EDUCATION

Chinese universities ordered to ban textbooks that promote Western values

Universities told to clamp down on use of foreign textbooks and criticism of the party

PUBLISHED : Friday, 30 January, 2015, 11:54am
UPDATED : Saturday, 31 January, 2015, 12:48am

Mainland education authorities have pledged to redouble efforts to limit the use of foreign textbooks in universities to stem infiltration of "Western values".

The pledge is the latest step in President Xi Jinping's ideological campaign, which has already enveloped the media and the internet and is being expanded to tertiary campuses.

At a gathering on Thursday of university chiefs, including the heads of Peking and Tsinghua universities, Education Minister Yuan Guiren urged the institutions to exert tighter control over the use of imported textbooks "that spread Western values", Xinhua reported.

Universities were urged to keep classrooms clear of remarks that "defame the rule of the Communist Party, smear socialism or violate the constitution and laws". Teachers must also not grumble in class to avoid "passing on negative emotions to their students", Yuan reportedly said.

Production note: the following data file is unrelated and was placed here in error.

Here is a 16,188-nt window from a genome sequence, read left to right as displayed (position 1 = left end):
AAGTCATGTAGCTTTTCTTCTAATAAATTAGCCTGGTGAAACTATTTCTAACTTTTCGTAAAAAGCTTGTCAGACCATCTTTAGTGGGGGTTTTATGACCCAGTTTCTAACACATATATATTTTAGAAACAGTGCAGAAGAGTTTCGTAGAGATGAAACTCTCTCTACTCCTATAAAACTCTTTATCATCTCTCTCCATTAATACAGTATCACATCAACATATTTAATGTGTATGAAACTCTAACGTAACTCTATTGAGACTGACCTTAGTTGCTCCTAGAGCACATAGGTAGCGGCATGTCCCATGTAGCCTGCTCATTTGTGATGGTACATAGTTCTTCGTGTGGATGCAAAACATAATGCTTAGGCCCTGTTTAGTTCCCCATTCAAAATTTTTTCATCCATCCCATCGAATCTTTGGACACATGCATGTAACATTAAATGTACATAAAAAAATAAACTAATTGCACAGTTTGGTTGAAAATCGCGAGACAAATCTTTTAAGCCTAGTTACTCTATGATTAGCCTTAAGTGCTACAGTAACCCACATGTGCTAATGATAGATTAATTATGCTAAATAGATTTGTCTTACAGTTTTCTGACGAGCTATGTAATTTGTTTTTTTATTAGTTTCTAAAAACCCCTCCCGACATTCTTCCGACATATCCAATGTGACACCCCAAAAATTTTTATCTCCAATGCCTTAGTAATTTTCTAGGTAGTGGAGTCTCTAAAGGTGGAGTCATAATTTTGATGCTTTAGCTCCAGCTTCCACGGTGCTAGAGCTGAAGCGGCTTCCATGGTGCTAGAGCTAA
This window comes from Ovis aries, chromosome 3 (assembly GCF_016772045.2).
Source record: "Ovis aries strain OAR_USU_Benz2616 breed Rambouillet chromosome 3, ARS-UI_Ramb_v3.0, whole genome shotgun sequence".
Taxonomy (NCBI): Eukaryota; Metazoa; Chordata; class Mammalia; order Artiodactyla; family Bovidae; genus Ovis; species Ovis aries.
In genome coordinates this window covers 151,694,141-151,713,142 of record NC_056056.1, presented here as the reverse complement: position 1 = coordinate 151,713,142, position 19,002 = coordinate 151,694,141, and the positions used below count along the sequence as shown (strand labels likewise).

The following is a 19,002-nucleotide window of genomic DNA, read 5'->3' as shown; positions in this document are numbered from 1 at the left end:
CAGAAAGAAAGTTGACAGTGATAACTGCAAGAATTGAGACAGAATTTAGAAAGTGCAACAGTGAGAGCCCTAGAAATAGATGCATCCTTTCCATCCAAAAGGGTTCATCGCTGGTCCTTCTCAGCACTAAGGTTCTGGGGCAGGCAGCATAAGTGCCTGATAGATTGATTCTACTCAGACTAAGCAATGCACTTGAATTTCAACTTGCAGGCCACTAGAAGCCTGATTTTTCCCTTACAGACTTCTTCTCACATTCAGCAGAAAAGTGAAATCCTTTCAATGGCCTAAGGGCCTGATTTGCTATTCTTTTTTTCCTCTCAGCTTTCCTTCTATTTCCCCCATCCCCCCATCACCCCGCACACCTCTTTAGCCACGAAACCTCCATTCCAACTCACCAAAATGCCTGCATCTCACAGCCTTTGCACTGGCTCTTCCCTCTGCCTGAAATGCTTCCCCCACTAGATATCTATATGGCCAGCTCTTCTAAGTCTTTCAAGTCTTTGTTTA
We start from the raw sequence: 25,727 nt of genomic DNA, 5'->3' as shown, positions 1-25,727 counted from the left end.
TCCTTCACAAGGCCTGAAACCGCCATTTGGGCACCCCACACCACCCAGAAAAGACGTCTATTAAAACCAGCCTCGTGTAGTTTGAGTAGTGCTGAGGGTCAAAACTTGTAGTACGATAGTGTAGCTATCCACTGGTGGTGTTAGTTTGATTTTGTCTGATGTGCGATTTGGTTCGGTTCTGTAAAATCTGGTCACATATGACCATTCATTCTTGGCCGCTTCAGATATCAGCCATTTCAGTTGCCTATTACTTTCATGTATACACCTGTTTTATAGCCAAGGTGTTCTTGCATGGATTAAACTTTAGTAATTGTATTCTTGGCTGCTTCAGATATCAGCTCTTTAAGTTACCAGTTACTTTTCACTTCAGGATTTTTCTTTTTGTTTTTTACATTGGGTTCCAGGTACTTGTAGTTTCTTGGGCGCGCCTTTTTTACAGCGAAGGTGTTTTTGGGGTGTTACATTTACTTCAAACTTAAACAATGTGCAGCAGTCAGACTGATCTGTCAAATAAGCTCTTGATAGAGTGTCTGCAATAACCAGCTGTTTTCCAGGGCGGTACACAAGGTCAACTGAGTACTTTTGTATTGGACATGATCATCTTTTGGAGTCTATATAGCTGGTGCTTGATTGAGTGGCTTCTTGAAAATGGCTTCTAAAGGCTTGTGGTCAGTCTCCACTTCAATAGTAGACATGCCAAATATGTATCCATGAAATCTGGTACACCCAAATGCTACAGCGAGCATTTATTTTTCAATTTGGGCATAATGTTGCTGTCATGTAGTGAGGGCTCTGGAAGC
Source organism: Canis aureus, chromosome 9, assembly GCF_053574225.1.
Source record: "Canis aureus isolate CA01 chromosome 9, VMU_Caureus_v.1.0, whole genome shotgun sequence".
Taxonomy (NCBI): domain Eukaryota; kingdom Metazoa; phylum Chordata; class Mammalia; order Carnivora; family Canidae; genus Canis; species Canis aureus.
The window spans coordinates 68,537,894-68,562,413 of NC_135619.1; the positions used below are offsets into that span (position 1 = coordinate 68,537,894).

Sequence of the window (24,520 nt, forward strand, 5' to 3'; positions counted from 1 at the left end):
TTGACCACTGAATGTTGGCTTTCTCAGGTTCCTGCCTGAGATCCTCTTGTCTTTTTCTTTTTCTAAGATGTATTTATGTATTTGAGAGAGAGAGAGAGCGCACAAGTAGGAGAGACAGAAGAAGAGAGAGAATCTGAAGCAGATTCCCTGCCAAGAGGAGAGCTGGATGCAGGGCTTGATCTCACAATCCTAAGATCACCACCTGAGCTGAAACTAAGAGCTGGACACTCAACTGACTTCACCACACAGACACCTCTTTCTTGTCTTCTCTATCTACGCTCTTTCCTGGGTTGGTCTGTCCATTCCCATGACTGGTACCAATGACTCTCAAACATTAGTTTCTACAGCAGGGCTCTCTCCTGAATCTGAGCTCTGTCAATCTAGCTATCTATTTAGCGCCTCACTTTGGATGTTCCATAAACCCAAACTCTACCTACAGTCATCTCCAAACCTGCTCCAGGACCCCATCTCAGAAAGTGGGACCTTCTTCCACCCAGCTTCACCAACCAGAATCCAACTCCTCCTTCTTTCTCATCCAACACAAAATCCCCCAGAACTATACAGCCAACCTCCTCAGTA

Citing a joint directive from the State Council and the Central Committee's General Office, Yuan said teachers must "stand firm and hold the political, legal and moral bottom line".

Peking University law professor He Weifang - who was named by party journal Qiushi last week as an example of a university teacher "defaming" the Chinese legal system by spreading Western ideology - said there had always been conservative voices stressing the importance of Marxism in textbooks.

"But it is particularly strong and has even become an official measure this year," he said.

He said Yuan's remarks amounted to administrative interference in academic freedom and ran counter to the "modern trend".

"So many children, including those of senior party officials are studying abroad. Does the Ministry of Education plan to do something about it as well?" He asked.

Earlier this month, universities were told to step up propaganda and teaching of Marxism and Chinese socialism to ensure such values "get into the students' heads". The institutes would be assessed on their use of set textbooks on Marxism.

Yunnan University journalism professor Guo Jianbin said Yuan's remarks signalled a push for greater ideological control of society, but it was impractical to abide by his words to the letter.

"Times have changed and too much Marxism or leftist talk in university classrooms could easily backfire," Guo said.

"Minister Yuan should learn that criticism is the right of being an intellectual and it does not amount to a smear."

 
 
 
 

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